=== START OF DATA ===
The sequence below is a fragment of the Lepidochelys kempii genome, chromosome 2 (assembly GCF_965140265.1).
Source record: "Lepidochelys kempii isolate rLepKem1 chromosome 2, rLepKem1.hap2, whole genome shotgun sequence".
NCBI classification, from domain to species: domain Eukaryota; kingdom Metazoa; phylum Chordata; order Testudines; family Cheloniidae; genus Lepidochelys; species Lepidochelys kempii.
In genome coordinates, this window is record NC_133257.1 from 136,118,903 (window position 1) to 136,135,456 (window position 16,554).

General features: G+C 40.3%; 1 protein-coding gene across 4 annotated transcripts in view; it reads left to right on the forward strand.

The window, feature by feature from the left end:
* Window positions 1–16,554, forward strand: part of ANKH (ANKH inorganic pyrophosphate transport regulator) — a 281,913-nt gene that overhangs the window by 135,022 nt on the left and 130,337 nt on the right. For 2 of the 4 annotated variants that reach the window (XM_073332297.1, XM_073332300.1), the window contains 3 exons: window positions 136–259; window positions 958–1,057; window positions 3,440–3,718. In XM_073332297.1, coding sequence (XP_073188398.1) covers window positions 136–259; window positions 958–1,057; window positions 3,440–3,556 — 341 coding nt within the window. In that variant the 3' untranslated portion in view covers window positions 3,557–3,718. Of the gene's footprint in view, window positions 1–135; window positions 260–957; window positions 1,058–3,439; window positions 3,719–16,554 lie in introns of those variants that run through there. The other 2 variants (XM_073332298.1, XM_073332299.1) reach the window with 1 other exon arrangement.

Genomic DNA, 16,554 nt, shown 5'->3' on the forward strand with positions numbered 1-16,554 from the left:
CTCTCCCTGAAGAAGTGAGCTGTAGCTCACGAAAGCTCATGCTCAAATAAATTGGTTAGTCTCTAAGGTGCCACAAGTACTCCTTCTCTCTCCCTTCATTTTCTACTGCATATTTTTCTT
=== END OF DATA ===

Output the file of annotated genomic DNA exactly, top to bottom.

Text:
The sequence below is a fragment of the Lepidochelys kempii genome, chromosome 2 (assembly GCF_965140265.1).
Source record: "Lepidochelys kempii isolate rLepKem1 chromosome 2, rLepKem1.hap2, whole genome shotgun sequence".
NCBI classification, from domain to species: domain Eukaryota; kingdom Metazoa; phylum Chordata; order Testudines; family Cheloniidae; genus Lepidochelys; species Lepidochelys kempii.
In genome coordinates, this window is record NC_133257.1 from 136,118,903 (window position 1) to 136,135,456 (window position 16,554).

General features: G+C 40.3%; 1 protein-coding gene across 4 annotated transcripts in view; it reads left to right on the forward strand.

The window, feature by feature from the left end:
* Window positions 1–16,554, forward strand: part of ANKH (ANKH inorganic pyrophosphate transport regulator) — a 281,913-nt gene that overhangs the window by 135,022 nt on the left and 130,337 nt on the right. For 2 of the 4 annotated variants that reach the window (XM_073332297.1, XM_073332300.1), the window contains 3 exons: window positions 136–259; window positions 958–1,057; window positions 3,440–3,718. In XM_073332297.1, coding sequence (XP_073188398.1) covers window positions 136–259; window positions 958–1,057; window positions 3,440–3,556 — 341 coding nt within the window. In that variant the 3' untranslated portion in view covers window positions 3,557–3,718. Of the gene's footprint in view, window positions 1–135; window positions 260–957; window positions 1,058–3,439; window positions 3,719–16,554 lie in introns of those variants that run through there. The other 2 variants (XM_073332298.1, XM_073332299.1) reach the window with 1 other exon arrangement.

Genomic DNA, 16,554 nt, shown 5'->3' on the forward strand with positions numbered 1-16,554 from the left:
CTCTCCCTGAAGAAGTGAGCTGTAGCTCACGAAAGCTCATGCTCAAATAAATTGGTTAGTCTCTAAGGTGCCACAAGTACTCCTTCTCTCTCCCTTCATTTTCTACTGCATATTTTTCTT